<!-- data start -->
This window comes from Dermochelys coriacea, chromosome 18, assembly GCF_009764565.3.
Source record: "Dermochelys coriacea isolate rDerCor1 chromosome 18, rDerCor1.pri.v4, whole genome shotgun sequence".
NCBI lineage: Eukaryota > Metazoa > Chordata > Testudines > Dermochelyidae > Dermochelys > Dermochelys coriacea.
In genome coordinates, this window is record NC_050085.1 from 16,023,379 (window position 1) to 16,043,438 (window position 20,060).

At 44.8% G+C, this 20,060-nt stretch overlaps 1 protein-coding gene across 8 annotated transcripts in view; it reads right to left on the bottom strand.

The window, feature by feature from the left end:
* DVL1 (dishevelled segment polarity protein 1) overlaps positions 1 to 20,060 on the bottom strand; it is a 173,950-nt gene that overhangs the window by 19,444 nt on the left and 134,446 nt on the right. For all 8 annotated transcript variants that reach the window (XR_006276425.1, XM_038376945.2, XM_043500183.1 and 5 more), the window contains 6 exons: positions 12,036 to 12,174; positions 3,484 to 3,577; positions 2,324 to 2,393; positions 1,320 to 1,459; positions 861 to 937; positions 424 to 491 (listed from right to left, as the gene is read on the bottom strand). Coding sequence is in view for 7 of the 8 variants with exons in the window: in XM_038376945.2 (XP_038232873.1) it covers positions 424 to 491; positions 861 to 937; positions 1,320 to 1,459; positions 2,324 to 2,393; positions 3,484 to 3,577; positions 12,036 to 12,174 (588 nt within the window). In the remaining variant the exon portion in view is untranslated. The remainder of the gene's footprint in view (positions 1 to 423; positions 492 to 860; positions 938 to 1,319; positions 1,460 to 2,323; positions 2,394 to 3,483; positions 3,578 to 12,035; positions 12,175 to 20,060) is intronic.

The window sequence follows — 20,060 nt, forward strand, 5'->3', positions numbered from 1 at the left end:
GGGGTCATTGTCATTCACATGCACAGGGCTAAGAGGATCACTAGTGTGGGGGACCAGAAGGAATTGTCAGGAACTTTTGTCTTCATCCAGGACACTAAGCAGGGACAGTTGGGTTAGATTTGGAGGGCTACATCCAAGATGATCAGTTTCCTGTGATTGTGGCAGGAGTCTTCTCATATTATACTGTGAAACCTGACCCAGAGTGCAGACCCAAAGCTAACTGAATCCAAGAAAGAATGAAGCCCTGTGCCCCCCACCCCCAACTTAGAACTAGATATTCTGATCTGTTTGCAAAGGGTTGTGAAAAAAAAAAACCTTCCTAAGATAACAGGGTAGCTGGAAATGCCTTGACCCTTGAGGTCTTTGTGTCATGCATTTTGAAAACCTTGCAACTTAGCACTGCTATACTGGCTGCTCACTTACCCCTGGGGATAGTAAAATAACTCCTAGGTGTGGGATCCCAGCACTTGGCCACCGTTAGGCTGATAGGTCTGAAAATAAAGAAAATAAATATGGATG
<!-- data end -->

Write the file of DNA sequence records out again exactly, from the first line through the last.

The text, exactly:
This window comes from Dermochelys coriacea, chromosome 18, assembly GCF_009764565.3.
Source record: "Dermochelys coriacea isolate rDerCor1 chromosome 18, rDerCor1.pri.v4, whole genome shotgun sequence".
NCBI lineage: Eukaryota > Metazoa > Chordata > Testudines > Dermochelyidae > Dermochelys > Dermochelys coriacea.
In genome coordinates, this window is record NC_050085.1 from 16,023,379 (window position 1) to 16,043,438 (window position 20,060).

At 44.8% G+C, this 20,060-nt stretch overlaps 1 protein-coding gene across 8 annotated transcripts in view; it reads right to left on the bottom strand.

The window, feature by feature from the left end:
* DVL1 (dishevelled segment polarity protein 1) overlaps positions 1 to 20,060 on the bottom strand; it is a 173,950-nt gene that overhangs the window by 19,444 nt on the left and 134,446 nt on the right. For all 8 annotated transcript variants that reach the window (XR_006276425.1, XM_038376945.2, XM_043500183.1 and 5 more), the window contains 6 exons: positions 12,036 to 12,174; positions 3,484 to 3,577; positions 2,324 to 2,393; positions 1,320 to 1,459; positions 861 to 937; positions 424 to 491 (listed from right to left, as the gene is read on the bottom strand). Coding sequence is in view for 7 of the 8 variants with exons in the window: in XM_038376945.2 (XP_038232873.1) it covers positions 424 to 491; positions 861 to 937; positions 1,320 to 1,459; positions 2,324 to 2,393; positions 3,484 to 3,577; positions 12,036 to 12,174 (588 nt within the window). In the remaining variant the exon portion in view is untranslated. The remainder of the gene's footprint in view (positions 1 to 423; positions 492 to 860; positions 938 to 1,319; positions 1,460 to 2,323; positions 2,394 to 3,483; positions 3,578 to 12,035; positions 12,175 to 20,060) is intronic.

The window sequence follows — 20,060 nt, forward strand, 5'->3', positions numbered from 1 at the left end:
GGGGTCATTGTCATTCACATGCACAGGGCTAAGAGGATCACTAGTGTGGGGGACCAGAAGGAATTGTCAGGAACTTTTGTCTTCATCCAGGACACTAAGCAGGGACAGTTGGGTTAGATTTGGAGGGCTACATCCAAGATGATCAGTTTCCTGTGATTGTGGCAGGAGTCTTCTCATATTATACTGTGAAACCTGACCCAGAGTGCAGACCCAAAGCTAACTGAATCCAAGAAAGAATGAAGCCCTGTGCCCCCCACCCCCAACTTAGAACTAGATATTCTGATCTGTTTGCAAAGGGTTGTGAAAAAAAAAAACCTTCCTAAGATAACAGGGTAGCTGGAAATGCCTTGACCCTTGAGGTCTTTGTGTCATGCATTTTGAAAACCTTGCAACTTAGCACTGCTATACTGGCTGCTCACTTACCCCTGGGGATAGTAAAATAACTCCTAGGTGTGGGATCCCAGCACTTGGCCACCGTTAGGCTGATAGGTCTGAAAATAAAGAAAATAAATATGGATG